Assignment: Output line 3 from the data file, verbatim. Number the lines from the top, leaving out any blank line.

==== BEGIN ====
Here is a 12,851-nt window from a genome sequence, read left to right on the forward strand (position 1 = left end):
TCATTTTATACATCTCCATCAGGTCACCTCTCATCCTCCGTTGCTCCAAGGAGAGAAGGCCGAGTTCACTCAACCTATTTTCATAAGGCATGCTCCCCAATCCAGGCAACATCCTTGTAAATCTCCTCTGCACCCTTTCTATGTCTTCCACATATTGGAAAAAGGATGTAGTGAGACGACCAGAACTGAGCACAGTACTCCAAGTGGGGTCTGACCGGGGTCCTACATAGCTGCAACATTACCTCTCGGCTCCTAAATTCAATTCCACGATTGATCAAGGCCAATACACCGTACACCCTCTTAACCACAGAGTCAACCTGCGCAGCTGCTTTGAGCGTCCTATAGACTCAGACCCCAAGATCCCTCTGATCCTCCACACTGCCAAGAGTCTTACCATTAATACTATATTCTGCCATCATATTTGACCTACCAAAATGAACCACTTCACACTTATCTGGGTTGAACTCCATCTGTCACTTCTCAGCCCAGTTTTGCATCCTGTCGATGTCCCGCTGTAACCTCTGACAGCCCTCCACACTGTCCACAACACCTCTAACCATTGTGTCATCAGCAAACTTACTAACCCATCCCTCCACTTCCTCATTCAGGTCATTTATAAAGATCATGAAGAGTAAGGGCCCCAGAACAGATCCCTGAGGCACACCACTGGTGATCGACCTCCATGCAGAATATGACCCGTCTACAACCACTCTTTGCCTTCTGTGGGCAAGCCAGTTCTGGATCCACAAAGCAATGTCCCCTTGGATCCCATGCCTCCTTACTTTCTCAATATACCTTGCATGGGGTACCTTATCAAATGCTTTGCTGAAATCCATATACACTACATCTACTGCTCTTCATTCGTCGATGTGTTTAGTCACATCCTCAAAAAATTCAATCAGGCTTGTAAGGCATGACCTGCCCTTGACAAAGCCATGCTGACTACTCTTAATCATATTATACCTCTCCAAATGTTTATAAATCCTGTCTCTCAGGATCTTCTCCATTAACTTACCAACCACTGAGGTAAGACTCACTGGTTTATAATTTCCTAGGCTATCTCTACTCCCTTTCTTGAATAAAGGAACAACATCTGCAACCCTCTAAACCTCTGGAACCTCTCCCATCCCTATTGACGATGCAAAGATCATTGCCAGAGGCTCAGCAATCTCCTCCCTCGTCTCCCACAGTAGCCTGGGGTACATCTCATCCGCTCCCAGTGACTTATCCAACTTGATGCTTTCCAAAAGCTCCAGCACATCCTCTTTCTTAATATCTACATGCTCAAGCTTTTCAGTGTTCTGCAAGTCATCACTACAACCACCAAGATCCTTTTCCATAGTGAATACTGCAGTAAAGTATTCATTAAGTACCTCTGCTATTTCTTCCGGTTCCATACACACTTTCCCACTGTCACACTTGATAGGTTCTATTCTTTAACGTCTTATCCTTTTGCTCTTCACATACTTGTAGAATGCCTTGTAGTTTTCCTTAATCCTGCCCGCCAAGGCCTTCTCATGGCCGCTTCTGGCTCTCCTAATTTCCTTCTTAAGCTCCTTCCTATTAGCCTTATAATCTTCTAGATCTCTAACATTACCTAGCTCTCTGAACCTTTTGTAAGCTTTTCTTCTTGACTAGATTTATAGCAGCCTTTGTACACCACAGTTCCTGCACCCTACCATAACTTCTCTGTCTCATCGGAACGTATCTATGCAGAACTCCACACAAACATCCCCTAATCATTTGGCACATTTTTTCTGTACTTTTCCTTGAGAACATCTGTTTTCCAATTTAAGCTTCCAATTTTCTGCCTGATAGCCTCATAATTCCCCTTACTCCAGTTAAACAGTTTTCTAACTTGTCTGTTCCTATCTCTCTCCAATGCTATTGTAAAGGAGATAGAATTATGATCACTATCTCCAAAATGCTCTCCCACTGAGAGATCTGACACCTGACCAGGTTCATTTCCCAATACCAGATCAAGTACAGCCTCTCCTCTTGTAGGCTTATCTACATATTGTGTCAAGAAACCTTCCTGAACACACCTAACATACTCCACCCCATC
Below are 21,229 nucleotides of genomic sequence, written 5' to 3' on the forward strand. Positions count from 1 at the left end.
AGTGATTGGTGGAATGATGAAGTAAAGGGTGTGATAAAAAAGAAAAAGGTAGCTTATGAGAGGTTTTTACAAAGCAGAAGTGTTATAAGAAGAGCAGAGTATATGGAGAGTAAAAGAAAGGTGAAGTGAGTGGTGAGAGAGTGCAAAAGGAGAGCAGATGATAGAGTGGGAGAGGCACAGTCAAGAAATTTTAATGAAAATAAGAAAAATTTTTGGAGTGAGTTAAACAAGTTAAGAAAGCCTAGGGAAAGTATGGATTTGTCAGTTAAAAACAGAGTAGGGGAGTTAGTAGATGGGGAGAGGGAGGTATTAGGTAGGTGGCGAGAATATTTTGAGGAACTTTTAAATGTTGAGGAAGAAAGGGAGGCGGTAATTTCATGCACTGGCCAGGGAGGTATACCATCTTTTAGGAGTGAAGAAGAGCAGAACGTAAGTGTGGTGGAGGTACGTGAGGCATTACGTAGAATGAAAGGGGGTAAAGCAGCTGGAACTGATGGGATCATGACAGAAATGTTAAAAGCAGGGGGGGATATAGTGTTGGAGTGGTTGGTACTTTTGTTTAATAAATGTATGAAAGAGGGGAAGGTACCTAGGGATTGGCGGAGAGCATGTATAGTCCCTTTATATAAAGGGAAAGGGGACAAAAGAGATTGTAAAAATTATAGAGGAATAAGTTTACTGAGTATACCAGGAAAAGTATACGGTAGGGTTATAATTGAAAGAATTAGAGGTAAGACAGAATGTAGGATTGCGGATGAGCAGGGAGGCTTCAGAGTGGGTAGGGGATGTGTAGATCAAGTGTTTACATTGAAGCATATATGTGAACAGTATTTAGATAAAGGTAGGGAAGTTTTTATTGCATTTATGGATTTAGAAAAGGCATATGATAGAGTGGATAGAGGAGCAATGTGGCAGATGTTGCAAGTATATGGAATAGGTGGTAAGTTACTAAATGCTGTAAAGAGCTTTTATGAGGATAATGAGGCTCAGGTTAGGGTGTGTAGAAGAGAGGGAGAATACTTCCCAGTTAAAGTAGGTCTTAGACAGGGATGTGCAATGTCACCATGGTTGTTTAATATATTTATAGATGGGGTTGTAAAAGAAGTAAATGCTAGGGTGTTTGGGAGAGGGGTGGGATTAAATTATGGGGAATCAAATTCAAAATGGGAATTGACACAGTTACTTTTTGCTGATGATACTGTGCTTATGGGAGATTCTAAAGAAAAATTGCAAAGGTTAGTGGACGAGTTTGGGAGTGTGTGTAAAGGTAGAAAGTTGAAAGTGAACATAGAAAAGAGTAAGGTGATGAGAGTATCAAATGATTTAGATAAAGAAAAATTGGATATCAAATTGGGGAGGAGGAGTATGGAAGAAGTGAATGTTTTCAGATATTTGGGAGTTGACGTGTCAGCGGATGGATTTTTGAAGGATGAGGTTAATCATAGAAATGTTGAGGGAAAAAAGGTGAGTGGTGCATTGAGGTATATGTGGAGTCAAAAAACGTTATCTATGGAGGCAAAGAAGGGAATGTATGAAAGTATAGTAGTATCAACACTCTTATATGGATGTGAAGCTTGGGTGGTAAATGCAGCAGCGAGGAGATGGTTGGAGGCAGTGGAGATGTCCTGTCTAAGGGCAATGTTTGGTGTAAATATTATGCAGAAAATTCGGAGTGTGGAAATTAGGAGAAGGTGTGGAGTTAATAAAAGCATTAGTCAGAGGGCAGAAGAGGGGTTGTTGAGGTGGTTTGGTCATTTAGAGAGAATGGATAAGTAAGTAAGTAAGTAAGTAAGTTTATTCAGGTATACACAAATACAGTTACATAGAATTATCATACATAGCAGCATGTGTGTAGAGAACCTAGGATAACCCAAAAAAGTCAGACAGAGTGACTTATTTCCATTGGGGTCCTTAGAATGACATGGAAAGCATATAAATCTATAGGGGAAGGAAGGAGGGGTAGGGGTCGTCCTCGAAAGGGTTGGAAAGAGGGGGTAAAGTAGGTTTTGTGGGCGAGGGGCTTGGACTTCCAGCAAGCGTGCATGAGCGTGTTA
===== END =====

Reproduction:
Below are 21,229 nucleotides of genomic sequence, written 5' to 3' on the forward strand. Positions count from 1 at the left end.